and silver. Gold is not in a bubble, trust is in a bubble.

The price of gold has repeatedly been found in a market-priced
mode known as “backwardation” as basically the price of promised
futures of gold is lower than the current spot delivery price. This is a
normal effect of a shortage in the supply of a commodity when sellers
with a deliverable quantity of the commodity can bid whatever the
market will bear. Holders of such a commodity (which was likely gotten
at below the current spot price) in such a climate can arbitrage or sell at
the higher spot price and replace the asset again at the lower futures
price and pocket the difference when the contract is settled. That is, if
they have reasonable assurance that they can receive delivery on a
future contract.

There is no reason that gold should be in backwardation, except for
a lack of confidence that future contracts of gold will be receivable. It is
much like the reaction of a commodity market to times of hoarding
when there is plenty of a commodity, but none of it is for sale. In a
backwardated futures market, a commodity price that is pledged at a
future date may have been at or even above the spot price on the day it
was offered, but by the time that the delivery date rolls around, the
spot price is so high that the future price from before is now lower.
In a trade, the sellers offer is called the bid price and the buyers
offer is called the ask price. Usually the ask hovers above the bid and it
usually is a wash or even a loss to sell and re-buy the same asset. In a
backwardated market pattern, where the spot bid price is above the
futures ask price, buyers are displaying confidence in spot deliverables
and doubt that the climate will improve, regardless of how
comparatively attractive the futures price is made to be. Spot prices
normally will only go so high, before they are too high, and the market
will not bear it. Normally when the spot price goes high enough to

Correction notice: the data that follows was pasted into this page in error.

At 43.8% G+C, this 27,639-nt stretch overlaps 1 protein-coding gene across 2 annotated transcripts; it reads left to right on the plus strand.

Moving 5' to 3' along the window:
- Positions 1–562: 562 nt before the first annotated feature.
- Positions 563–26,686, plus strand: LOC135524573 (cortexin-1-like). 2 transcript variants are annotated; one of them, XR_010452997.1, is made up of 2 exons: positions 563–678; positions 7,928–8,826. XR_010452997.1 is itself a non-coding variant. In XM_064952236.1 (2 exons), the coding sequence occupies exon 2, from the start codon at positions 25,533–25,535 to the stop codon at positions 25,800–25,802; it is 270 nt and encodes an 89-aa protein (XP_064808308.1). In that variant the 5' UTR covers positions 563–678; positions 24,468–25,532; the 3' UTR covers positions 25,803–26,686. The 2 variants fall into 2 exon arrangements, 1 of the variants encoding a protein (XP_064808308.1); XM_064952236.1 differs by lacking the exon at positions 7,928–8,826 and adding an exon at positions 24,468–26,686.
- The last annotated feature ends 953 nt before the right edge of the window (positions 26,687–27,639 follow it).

extinguish the demand, the price corrects to a point that is closer to or
below the futures price and the backwardation is eliminated.

This is not happening with gold because the commodity that is in
shortage is trust. There is a shortage of trust in what is being offered in
exchange for gold, which is the ailing paper Dollar. The trust shortage
extends to paper-backed precious metals equities and ETFs. Buyers
would rather have the physical product in hand than bet on a promise in
the future. People do not, for the most part, buy gold as a speculative
source of profit. It is true that apparent speculative gains (apparent, as
these gains actually reflect diminution of the paper value, hence an
apparent rise in price) could have been realized as the price of gold has
marched upward, but that is not usually the reason why people buy
gold. People also do not buy gold as a consumable commodity, which
can be done without if the price goes too high. It is not a commodity
that can be reproduced or replaced by anything else as suitable. It is
not bought in reaction to waves of popularity, or to media attention
either positive or otherwise. People buy gold because it is good as
money, and it will hold the value entrusted to it. When enough
confidence has been lost in paper currencies, gold cannot be priced high
enough against it to stop the demand for it, and finally not high enough
to encourage the selling of any more of it.

Observant traders have noticed the increase in volume of gold being
bought by the world’s central banks and many of the biggest
corporations. All of the central banks had spent much of the past 3
decades diversifying out of gold reserves and into bonds, primarily US
Treasury bonds. The flow has decidedly reversed, as the central banks
are now diversifying out of paper equities and back into gold. As
reported by the World Gold Council (WGC) the primary reason for the
shift is,